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Celebration held on the grounds of the MacGregor Building, where the Métis flag was raised

Louis Riel was recognized at a ceremony and flag raising at Powell River City Hall on November 16 on the 137th anniversary of his death by hanging.

A statement was read at the raising of the flag by Nadeen Sierpina, administrator of the Métis Nation Powell River qathet, who said that on October 22, 1844, in Saint-Boniface of the Red River Colony, Julie Lagimodière gave birth to the eldest son of Louis Riel Sr.

Sierpina relates that in 1858, at the age of 14, young Louis Riel was sent to Montreal to train for the priesthood.

“Unfortunately, in 1868, at the age of 24, he had to return to St. Boniface to support his mother and recently widowed siblings,” Sierpina said. “In January 1870, under Louis’ leadership, a convention of 40 representatives from the Red River Colony created a list of rights, which was based on an inclusive vision for Manitoba. It valued bilingualism, multiculturalism, and Indigenous and minority rights.

“This list was a foundational document in the establishment of Manitoba as a province of the Canadian Confederation through the Manitoba Act, which received Royal Assent on May 12, 1870.”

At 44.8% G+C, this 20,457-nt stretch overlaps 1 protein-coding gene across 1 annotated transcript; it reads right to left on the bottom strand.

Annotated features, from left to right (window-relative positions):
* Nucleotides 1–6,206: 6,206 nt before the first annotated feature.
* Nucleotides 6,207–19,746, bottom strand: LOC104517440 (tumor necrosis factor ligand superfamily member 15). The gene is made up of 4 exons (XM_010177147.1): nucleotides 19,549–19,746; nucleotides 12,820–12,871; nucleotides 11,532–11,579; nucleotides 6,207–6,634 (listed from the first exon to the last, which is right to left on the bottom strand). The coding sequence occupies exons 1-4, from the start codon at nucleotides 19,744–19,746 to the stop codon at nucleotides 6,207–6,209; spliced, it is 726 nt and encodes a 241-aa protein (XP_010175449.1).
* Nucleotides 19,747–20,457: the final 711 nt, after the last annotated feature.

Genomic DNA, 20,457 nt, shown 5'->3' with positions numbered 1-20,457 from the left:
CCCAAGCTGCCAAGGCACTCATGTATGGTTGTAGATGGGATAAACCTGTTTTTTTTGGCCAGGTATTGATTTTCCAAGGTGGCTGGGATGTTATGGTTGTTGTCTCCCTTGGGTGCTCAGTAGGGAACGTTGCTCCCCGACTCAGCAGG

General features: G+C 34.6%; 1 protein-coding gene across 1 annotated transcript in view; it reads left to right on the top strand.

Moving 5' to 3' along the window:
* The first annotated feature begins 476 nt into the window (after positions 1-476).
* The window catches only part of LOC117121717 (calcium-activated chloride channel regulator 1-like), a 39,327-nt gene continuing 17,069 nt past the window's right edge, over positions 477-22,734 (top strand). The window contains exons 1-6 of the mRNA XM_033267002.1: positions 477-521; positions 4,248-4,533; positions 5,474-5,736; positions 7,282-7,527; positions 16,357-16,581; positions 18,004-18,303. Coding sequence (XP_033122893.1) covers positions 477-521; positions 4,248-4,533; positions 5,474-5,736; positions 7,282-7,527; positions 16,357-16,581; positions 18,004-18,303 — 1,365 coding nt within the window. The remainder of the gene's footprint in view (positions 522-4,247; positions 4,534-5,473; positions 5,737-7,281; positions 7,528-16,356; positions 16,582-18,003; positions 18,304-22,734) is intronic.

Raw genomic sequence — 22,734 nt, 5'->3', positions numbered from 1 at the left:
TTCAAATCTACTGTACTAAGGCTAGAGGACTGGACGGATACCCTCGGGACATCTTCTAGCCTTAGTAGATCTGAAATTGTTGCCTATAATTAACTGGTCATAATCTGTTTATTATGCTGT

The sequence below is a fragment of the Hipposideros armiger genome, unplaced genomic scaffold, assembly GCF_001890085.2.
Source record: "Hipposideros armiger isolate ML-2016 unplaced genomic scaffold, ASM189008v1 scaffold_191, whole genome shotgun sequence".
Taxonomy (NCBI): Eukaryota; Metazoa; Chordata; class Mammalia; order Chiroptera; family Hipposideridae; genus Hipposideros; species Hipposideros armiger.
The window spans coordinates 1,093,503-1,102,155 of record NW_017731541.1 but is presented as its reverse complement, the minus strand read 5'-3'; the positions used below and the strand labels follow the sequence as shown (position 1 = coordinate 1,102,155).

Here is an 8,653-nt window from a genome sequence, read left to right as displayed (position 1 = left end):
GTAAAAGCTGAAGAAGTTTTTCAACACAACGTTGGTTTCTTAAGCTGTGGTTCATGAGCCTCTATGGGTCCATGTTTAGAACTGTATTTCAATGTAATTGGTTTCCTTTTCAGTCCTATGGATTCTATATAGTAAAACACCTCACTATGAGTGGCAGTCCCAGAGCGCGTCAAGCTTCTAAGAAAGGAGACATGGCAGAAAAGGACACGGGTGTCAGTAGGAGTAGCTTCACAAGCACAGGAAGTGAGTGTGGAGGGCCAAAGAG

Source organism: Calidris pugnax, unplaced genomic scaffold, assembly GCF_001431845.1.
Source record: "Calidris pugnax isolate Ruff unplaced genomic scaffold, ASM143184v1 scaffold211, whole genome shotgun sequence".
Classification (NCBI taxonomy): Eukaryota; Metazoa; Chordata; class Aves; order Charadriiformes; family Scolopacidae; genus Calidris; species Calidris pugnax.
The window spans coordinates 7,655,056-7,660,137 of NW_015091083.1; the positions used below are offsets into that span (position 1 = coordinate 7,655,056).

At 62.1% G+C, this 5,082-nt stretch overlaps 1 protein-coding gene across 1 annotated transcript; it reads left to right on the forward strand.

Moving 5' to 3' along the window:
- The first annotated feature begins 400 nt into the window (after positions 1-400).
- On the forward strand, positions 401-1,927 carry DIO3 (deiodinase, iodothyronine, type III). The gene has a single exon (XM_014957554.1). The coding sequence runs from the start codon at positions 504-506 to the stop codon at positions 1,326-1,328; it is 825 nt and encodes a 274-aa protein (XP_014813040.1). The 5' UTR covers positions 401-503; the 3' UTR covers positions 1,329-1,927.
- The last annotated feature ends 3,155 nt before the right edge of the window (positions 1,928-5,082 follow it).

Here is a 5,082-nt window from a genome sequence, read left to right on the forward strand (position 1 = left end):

Sierpina said that as a Canadian politician and political leader of Métis people, Riel advocated for guarantees for their lands, languages ​​and political rights. She said her leadership inspired the creation of Manitoba as Canada’s fifth province on July 15, 1870.

Sierpina said the North West Resistance, or North West Rebellion, was a violent five-month insurgency against the Canadian government, led primarily by Métis and First Nations (Cree and Assiniboine) allies, in what is now Saskatchewan and Alberta.

“It was created by rising fear and insecurity among Métis and First Nations peoples, as well as white settlers in the rapidly changing West,” Sierpina said. “A series of battles and other outbreaks of violence in 1885 left hundreds dead, but the resisters were eventually defeated by Federal troops. The result was the continued enforcement of Canadian law in the West, the subjugation of the Plains Indigenous peoples in Canada and the conviction and hanging of Louis Riel.

Sierpina said that 137 years ago, on November 16, 1885, Riel was hanged for treason at the North West Mounted Police barracks in Regina.

“We are gathered here today to celebrate the life of Louis Riel and give thanks for all he did for our people,” said Sierpina. “Raise a hand to our creator in praise of all who were able to attend today and send blessings to those who were unable.

“We thank everyone who helped prepare for our celebration. Remember that it is better to stand tall than to fall down.